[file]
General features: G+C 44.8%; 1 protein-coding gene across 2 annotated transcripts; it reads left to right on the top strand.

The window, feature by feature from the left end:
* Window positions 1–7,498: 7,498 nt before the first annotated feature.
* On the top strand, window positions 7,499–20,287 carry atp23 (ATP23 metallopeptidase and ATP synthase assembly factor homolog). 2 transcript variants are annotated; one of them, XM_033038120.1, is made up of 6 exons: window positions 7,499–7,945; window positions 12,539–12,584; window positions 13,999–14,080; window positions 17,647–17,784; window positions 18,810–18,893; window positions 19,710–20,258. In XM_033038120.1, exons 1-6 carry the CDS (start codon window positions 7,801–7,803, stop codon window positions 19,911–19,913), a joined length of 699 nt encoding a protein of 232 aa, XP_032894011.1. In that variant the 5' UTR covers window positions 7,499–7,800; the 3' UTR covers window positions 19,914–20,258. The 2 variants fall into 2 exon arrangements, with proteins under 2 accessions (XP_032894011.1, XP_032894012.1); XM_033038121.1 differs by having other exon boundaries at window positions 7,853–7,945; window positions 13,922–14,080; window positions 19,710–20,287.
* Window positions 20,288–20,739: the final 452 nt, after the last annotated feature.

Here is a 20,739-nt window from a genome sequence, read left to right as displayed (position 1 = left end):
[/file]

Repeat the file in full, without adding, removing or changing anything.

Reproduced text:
General features: G+C 44.8%; 1 protein-coding gene across 2 annotated transcripts; it reads left to right on the top strand.

The window, feature by feature from the left end:
* Window positions 1–7,498: 7,498 nt before the first annotated feature.
* On the top strand, window positions 7,499–20,287 carry atp23 (ATP23 metallopeptidase and ATP synthase assembly factor homolog). 2 transcript variants are annotated; one of them, XM_033038120.1, is made up of 6 exons: window positions 7,499–7,945; window positions 12,539–12,584; window positions 13,999–14,080; window positions 17,647–17,784; window positions 18,810–18,893; window positions 19,710–20,258. In XM_033038120.1, exons 1-6 carry the CDS (start codon window positions 7,801–7,803, stop codon window positions 19,911–19,913), a joined length of 699 nt encoding a protein of 232 aa, XP_032894011.1. In that variant the 5' UTR covers window positions 7,499–7,800; the 3' UTR covers window positions 19,914–20,258. The 2 variants fall into 2 exon arrangements, with proteins under 2 accessions (XP_032894011.1, XP_032894012.1); XM_033038121.1 differs by having other exon boundaries at window positions 7,853–7,945; window positions 13,922–14,080; window positions 19,710–20,287.
* Window positions 20,288–20,739: the final 452 nt, after the last annotated feature.

Here is a 20,739-nt window from a genome sequence, read left to right as displayed (position 1 = left end):